Wednesday, May 25, 2011

Coretta Scott King Award

Coretta Scott King Awards are presented by the American Library Association to the African American authors with the best children and young adult books for the year. Congratulations to the 2011 winners. Great reading! Take the opportunity to encourage young people to read and support these gifted authors. For more info visit

 Coretta Scott King Author Honor Award


 Coretta Scott King Author Honor Award

  Coretta Scott King Author Honor Award

Coretta Scott King Illustrator Award

Coretta Scott King Illustrator Honor Award

 The John Steptoe Award for New Talent

John Steptoe Award for New Talent

Saturday, May 14, 2011

Pinkster - An Early African American Celebration

 As a young child, I loved to celebrate all the holidays but always wondered why we didn't have a special holiday of our own. Then we started celebrating Black History Month and Kwanzaa, and later I found out about Juneteenth and Pinkster.  So today we have a few holidays that we can call our own. Pinkster was originally a Dutch celebration of Pentecost but the slaves re-invented it.  I was reminded that Pinkster is being celebrated at Philipsburg Manor this year,  thanks to an email from my friend Celesti Colds Fechter explaining the holiday.

Don't miss the Pinkster Festival at Philipsburg Manor in Sleepy Hollow on  Sunday, May 15.

If you think the "peculiar institution" of slavery was purely a southern thing,or that all American Blacks  came from the south, think again.  Come and   celebrate Pinkster, a spring holiday unique to Blacks in northern communities first settled by the Dutch well before the American Revolution created the United States.     

Pinkster was brought to the New World by Dutch settlers in the 1620s and flourished in the areas of heaviest Dutch settlement: the Hudson Valley,northern New Jersey, and western Long Island. These same areas also had significant populations of enslaved Africans from the 1600s until emancipation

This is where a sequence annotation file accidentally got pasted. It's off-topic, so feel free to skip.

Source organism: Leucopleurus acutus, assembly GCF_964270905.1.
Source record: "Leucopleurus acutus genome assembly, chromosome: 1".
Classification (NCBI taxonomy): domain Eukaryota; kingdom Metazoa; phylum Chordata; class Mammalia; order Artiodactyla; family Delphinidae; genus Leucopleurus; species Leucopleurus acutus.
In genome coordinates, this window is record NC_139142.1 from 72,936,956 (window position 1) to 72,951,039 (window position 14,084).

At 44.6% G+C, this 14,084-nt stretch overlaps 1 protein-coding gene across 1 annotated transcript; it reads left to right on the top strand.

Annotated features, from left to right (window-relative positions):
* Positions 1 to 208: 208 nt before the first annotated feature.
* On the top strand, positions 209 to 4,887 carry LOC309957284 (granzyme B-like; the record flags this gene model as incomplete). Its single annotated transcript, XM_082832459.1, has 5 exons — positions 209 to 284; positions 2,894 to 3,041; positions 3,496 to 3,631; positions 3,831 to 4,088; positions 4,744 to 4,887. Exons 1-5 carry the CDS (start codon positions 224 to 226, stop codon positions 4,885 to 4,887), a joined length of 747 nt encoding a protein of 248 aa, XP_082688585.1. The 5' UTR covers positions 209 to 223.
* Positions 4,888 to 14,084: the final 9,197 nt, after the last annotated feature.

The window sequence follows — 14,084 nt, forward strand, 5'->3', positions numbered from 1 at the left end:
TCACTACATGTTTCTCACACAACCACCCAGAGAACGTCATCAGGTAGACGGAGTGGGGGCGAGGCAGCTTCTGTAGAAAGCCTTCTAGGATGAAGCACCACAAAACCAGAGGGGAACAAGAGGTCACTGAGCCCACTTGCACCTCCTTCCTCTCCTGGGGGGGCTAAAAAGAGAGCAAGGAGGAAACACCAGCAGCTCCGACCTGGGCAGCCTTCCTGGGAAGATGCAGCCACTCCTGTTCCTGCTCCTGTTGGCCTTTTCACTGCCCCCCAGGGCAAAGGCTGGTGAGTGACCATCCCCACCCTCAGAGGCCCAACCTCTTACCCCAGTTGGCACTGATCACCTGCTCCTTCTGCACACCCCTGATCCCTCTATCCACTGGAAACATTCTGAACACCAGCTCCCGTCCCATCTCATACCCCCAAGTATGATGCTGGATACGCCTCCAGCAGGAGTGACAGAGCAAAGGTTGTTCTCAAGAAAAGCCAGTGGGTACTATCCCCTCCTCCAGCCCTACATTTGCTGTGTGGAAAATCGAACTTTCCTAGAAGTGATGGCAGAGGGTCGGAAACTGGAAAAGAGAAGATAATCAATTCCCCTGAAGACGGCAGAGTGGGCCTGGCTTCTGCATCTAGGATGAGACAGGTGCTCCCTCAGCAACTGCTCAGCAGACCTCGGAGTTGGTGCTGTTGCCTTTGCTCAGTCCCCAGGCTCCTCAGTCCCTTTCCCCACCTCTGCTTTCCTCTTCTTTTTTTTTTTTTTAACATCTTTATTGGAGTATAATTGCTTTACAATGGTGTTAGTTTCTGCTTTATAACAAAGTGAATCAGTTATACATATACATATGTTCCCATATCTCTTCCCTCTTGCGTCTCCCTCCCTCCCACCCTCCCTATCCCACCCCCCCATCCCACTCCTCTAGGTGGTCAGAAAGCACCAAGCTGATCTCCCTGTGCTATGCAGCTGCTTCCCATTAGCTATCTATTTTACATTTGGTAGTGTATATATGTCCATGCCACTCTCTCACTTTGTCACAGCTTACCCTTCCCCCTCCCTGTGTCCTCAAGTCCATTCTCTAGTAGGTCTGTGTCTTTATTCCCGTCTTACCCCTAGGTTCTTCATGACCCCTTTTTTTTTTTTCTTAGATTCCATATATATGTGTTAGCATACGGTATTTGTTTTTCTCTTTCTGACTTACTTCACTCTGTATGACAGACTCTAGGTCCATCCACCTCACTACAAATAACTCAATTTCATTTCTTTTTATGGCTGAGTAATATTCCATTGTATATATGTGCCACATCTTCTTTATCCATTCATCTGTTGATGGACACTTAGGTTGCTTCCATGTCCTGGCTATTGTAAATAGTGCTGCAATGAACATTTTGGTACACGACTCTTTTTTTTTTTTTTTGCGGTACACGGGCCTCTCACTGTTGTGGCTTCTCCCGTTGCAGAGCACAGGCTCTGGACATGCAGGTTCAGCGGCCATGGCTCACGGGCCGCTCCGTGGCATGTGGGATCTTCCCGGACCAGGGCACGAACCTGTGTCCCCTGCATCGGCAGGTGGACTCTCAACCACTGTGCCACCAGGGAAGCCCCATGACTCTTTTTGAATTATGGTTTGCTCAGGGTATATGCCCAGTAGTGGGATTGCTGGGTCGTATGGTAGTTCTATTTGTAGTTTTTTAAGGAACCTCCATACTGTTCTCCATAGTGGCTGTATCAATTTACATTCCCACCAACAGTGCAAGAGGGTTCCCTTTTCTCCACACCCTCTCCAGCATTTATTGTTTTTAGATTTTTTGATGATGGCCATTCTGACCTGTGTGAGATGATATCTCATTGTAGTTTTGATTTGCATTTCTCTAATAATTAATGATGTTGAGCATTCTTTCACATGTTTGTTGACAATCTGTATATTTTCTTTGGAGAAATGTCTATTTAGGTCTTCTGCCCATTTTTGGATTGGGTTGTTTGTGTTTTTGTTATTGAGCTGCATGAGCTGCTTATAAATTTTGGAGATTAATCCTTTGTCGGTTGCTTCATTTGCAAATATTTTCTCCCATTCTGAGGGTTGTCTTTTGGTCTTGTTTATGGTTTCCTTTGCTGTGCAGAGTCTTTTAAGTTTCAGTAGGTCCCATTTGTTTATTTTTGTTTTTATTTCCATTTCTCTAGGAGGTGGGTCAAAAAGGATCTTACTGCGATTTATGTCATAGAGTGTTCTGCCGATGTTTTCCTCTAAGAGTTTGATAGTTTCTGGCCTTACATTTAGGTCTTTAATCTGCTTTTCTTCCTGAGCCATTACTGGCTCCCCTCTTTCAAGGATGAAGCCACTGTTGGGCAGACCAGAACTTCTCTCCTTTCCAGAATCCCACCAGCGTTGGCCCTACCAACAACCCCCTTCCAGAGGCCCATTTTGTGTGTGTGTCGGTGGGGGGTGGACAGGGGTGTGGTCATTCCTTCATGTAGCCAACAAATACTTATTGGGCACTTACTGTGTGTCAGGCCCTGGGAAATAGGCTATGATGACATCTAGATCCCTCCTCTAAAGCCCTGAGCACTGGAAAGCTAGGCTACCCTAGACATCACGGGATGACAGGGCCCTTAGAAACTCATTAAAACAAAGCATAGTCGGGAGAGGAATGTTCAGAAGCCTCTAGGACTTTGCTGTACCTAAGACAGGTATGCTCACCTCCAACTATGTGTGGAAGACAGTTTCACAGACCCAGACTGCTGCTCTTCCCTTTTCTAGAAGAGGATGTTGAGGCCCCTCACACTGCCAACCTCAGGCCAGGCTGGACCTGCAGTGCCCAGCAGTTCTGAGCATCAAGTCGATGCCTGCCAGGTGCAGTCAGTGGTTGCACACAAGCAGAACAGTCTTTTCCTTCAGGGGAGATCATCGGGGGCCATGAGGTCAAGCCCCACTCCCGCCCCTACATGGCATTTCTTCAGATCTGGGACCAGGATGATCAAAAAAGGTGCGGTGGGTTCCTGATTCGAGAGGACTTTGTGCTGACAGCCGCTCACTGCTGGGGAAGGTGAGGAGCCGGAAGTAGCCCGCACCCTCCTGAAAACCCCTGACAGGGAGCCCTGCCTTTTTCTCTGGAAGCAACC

in New York in 1827. For enslaved people in New Netherland, the year offered few holidays or breaks from tedious and often grueling work. For rural slaves in particular, who were often isolated from larger African communities, Pinkster became the most important break in the year.  Filled with music, dance, food, and revelry, this cross-cultural festival re-creates the spring holiday with a rousing colonial-style celebration. Festivities include lively presentations of drumming and traditional dance, African folktales, and demonstrations of traditional African instruments and utilitarian wares.

For enslaved Blacks, gathering in rural areas or at urban markets, the holiday provided a day of temporary independence, in which they could make money and purchased goods. More importantly, Pinkster meant the opportunity to reunite with family and loved ones and the chance to preserve, reshape, and express African traditions despite the restrictions of enslavement. Pinkster also gave
enslaved Africans an opportunity to mock their white captors through caricatures of European fashions and behavior, and to voice their own anguish through speeches, storytelling, and improvised call and response singing.

The crowning of the Pinkster King, like the election of generals or governors during other holidays celebrated by African people elsewhere in the northeast, invested respected members of the African community with symbolic power over the whole community and with distinction within their own community. Celebrations featuring this sort of inversion of rank can be traced both to West African and European antecedents. Pinkster is related in this way to more famous New World festivals such as Mardi Gras.

Come to Philipsburg Manor to celebrate Pinkster and to learn about life on a restored manor (the northern version of a plantation).  There will be fun and games for the whole family. 

Buy tickets online in advance and SAVE $2 per ticket. Use the promo code KING.
Purchase tickets online at: